Here is Bishop Stephen's third reflection, this week on elements of Chapter 6 and Chapter 8 of Mark’s Gospel.
Lent 3 Reflection - Bishop Stephen
My third reflection is on elements of Chapter 6 and Chapter 8 of Mark’s Gospel. I am thinking out loud about the two miraculous feedings and Jesus walking on water.
Let’s begin with Mark 6.32-44. I left off last week with the apostles returning to Jesus after their first venture in healing and preaching. Jesus proposed that they go to a lonely place with a view to escaping the ever-growing crowds. Jesus is completely thwarted by the sharp wits and sight of members of the crowd who watch the route taken by the boat carrying our Lord and his disciples and they followed. Those of us in public ministry know what this is like in microcosm: I was exhorted by my predecessor as bishop of Ely to go to the supermarket on Saturday so that local people could see what was in my trolley a kind of shopping witness. I don’t know what they think about all those sausages and fishfingers. A priest I know was on his rest day and decided to go swimming but at a leisure centre a long way from the parish to avoid meeting anyone he knew. He hadn’t swum a whole length before someone bumped into him and said, “Sorry, Father”. My friend then found himself doing marriage preparation in the pool. We might get cross about this; but what was the response of Jesus? As he disembarked onto the shore he was overwhelmed with compassion for the crowd. They seemed to him to be like sheep without a shepherd. This happens to be a stock Biblical phrase for people enduring the leadership of corrupt or negligent rulers, of whom Herod Antipas and his father, Herod the Great were but two. My most recent vote in the House of Lords was in support of an amendment to a trade bill which would have prevented HMG from entering into trade deals with countries which had carried out genocide against their own or other people. The standard for us as Christians is Jesus, the true shepherd leader like Moses and David, but greater than they.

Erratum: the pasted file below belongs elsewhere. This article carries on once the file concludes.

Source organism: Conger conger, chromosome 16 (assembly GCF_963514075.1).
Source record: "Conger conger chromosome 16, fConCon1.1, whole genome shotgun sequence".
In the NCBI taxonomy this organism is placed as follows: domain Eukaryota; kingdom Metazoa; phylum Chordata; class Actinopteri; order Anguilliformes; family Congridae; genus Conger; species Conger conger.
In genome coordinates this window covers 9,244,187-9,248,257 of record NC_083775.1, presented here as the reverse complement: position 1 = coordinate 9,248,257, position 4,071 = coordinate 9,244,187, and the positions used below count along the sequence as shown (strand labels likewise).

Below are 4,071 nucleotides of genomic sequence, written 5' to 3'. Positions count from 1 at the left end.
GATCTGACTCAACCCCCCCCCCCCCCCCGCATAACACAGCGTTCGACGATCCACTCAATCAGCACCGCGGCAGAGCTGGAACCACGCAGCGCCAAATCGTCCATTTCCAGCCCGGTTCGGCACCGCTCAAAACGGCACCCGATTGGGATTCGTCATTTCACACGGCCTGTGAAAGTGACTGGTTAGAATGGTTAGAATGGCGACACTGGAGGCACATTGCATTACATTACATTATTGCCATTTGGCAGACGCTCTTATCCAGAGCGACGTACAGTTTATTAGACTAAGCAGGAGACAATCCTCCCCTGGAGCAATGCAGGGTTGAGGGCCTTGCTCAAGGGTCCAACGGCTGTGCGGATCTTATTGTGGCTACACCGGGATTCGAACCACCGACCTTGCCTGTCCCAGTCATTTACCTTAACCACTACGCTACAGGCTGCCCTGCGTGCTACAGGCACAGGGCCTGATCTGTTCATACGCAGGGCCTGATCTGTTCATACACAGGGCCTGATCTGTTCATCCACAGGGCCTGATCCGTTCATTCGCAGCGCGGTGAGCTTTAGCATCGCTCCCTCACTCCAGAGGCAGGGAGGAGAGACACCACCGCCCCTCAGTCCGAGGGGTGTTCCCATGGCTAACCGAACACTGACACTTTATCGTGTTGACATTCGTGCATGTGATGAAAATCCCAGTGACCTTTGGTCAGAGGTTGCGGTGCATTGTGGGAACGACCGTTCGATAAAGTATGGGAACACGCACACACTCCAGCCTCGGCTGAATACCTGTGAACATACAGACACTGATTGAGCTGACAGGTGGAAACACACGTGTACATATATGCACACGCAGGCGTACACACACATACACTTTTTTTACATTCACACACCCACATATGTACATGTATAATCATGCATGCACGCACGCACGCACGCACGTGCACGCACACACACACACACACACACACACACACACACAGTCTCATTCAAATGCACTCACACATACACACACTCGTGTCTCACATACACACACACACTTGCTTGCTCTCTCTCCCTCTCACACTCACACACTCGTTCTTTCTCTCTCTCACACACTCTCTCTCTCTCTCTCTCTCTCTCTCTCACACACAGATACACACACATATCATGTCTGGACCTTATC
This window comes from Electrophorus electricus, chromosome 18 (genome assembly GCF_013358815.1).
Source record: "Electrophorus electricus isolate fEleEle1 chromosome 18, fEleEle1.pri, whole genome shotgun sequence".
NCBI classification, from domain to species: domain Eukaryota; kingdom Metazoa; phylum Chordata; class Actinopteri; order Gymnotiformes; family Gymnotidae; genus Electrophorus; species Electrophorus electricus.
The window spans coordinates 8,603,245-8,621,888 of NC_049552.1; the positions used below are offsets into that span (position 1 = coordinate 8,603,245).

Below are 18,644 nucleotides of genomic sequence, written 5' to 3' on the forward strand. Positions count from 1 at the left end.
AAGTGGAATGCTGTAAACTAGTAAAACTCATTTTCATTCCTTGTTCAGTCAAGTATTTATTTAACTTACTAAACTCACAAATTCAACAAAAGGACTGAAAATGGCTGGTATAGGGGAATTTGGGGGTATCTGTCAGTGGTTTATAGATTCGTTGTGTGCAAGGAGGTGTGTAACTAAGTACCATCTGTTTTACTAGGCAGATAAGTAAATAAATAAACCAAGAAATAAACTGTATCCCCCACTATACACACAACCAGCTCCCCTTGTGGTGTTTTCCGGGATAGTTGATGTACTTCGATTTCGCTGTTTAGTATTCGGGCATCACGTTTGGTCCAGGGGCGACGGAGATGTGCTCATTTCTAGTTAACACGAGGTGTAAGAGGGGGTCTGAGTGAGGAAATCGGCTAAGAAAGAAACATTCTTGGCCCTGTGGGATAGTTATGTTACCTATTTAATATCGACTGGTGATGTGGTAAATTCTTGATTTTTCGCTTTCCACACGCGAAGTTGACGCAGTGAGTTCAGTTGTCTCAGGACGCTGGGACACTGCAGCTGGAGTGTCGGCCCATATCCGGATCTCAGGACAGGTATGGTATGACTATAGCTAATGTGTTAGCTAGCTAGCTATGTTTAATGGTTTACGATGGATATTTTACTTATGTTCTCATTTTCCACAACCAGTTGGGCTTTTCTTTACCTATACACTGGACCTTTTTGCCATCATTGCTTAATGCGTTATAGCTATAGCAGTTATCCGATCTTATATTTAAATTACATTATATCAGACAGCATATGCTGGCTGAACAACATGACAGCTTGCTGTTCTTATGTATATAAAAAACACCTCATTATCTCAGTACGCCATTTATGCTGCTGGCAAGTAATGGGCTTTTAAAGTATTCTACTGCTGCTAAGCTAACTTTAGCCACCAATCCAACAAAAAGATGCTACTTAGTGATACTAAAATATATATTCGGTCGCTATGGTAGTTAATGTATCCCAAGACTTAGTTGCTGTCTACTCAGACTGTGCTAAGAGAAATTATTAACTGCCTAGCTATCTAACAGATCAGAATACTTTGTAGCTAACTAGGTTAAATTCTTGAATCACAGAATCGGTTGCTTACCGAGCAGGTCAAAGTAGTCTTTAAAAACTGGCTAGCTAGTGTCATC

Jesus expresses his authority in three ways. First he teaches (verse 34) as we have already seen plenty of in Mark. The healings and other miracles illustrate and underline his primary purpose to proclaim that the Kingdom is near. Now he orders how the people are to be seated formally as for a banquet, as God orders creation and that ordering is for the purpose of abundant living, so Jesus feeds the people. This miracle was hugely important for our early Christian forebears as disciples, as it should be for us. It reveals so much about Jesus and what God has in store for humanity through the full arrival of the Kingdom. “I came that they may have life and have it abundantly” says Jesus in John 10.10. The Feeding of the Five Thousand is a miracle of God’s abundance in the face of the disciples’ anxiety about scarcity. St Irenaeus said: “For the glory of God is a person fully alive; and the life of humanity consists in beholding God”. This saying has inspired our diocesan strategy to be fully alive. The story of the Exile is not one of abandonment by God. The glory of God went with them. Jeremiah was not believed when he prophesied the return to Jerusalem; yet it happened and the temple was restored. God is angry with Ephraim but his compassion grows warm and tender. God again and again renews his covenant with Israel which was formed in the desert where they lacked nothing in the forty years of their journey. Now in a lonely place, Jesus feeds the people.